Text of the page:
- Want To Be “Liked”? There’s A Virus For That (ZeroHedge, Aug 18, 2013):
There was a time when the shadier online “element” was mostly interested in procuring credit card numbers, usually from Eastern European sources, in order to turn a quick buck. However, over time, interest in credit card fraud declined and according to RSA the going rate for 1000 credit card numbers has now dropped to a mere $6. What has taken the place of monetary online fraud, is artificial “likability” and “popularity.” Reuters reports that with the rise of social networking, instead of obtaining credit card numbers, hackers have used their computer skills to create and sell false endorsements – such as “likes” and “followers” – that purport to come from users of Facebook, its photo-sharing app Instagram, Twitter, Google’s YouTube, LinkedIn and other popular websites. This can be seen in the costs charged by “service” providers: 1,000 Instagram “followers” can be bought for $15, while 1,000 Instagram “likes” cost $30. It is likely that the going rates for fake popularity on other online social networks, FaceBook and Twitter is comparable.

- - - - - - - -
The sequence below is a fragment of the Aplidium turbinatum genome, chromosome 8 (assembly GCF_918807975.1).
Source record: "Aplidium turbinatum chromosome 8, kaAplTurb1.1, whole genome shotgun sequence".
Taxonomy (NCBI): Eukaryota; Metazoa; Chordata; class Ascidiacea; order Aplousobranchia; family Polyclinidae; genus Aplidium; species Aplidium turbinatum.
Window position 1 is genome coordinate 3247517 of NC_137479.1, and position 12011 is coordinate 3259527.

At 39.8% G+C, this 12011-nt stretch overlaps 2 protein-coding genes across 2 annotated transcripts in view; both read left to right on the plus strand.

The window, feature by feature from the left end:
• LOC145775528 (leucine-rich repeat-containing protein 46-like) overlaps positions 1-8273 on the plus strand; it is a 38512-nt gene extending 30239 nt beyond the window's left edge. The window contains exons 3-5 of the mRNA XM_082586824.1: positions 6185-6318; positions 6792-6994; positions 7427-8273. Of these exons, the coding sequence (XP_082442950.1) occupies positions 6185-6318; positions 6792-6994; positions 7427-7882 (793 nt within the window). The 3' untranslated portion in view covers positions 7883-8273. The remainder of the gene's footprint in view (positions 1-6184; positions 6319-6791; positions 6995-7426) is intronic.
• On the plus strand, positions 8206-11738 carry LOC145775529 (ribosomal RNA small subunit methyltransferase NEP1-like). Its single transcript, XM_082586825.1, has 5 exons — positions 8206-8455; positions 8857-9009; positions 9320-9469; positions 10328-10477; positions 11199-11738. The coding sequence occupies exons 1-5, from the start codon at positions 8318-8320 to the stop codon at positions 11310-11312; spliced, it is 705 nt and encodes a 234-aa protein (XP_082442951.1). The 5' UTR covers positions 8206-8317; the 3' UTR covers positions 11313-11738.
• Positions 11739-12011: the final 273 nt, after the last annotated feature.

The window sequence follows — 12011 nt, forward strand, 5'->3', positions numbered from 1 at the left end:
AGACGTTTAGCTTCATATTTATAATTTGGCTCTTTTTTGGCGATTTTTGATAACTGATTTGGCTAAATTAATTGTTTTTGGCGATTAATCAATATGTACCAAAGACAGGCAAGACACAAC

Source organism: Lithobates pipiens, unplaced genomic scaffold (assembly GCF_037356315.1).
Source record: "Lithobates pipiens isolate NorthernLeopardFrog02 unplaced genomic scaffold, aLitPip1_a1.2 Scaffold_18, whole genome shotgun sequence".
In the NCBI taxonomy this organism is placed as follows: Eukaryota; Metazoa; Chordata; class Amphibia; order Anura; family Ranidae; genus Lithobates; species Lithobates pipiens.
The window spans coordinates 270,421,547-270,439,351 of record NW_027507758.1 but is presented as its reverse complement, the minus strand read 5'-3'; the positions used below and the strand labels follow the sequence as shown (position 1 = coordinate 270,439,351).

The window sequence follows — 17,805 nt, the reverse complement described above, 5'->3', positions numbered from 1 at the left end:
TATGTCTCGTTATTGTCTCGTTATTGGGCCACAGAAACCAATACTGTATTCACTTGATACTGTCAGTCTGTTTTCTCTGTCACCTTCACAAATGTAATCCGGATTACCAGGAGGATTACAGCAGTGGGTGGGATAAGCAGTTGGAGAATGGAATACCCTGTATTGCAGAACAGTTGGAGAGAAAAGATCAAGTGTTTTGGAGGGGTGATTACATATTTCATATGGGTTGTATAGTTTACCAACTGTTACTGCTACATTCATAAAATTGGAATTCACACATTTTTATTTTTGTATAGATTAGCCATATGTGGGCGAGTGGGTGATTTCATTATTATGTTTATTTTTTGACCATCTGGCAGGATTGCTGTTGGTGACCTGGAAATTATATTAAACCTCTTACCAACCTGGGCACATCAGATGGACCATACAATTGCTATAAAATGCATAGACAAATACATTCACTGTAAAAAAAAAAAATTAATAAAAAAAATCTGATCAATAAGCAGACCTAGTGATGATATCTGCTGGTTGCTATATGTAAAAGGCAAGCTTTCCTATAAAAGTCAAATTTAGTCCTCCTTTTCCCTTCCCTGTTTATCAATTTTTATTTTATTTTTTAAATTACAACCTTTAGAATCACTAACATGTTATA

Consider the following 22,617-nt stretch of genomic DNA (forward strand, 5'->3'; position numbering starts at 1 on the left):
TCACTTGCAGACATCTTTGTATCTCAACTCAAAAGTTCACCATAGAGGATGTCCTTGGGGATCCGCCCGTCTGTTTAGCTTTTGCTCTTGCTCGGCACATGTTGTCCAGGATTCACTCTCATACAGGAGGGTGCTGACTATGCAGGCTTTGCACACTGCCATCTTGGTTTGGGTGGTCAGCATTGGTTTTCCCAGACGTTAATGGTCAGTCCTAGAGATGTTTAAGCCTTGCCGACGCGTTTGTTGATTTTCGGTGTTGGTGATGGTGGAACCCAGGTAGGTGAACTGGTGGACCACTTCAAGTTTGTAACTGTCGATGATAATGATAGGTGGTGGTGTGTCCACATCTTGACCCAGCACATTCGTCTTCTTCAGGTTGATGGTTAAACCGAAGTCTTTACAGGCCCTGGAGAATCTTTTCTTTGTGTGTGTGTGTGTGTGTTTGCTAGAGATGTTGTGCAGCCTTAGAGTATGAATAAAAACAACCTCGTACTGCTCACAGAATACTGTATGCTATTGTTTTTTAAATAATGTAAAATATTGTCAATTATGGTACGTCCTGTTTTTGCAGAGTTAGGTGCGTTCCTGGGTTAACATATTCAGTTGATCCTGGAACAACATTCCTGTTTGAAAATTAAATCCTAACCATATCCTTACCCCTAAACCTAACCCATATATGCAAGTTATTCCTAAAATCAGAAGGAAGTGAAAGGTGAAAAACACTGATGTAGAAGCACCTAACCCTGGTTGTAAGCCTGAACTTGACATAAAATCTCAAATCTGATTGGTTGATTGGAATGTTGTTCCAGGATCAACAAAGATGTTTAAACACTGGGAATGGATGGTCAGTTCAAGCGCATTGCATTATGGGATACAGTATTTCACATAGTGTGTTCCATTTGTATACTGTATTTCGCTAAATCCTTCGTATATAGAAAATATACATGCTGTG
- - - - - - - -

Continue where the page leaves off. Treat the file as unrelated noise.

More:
In other words, being “liked” and “followed” online – traditionally an indication of influence, importance and power – has become more important than having instant access to liquidity, and naturally, since there is demand for online popularity shortcuts, there is also supply.
Enter Zeus: a computer virus that was once widely used to steal credit card numbers, has now been modified to create bogus likes that can be used to generate buzz for a company or individual.
In short: marketing and self-promotion is now the most impotant gray market commodity on the internet.
These fake “likes” are sold in batches of 1,000 on Internet hacker forums, where cyber criminals also flog credit card numbers and other information stolen from PCs. According to RSA, 1,000 Instagram “followers” can be bought for $15 and 1,000 Instagram “likes” go for $30, whereas 1,000 credit card numbers cost as little as $6.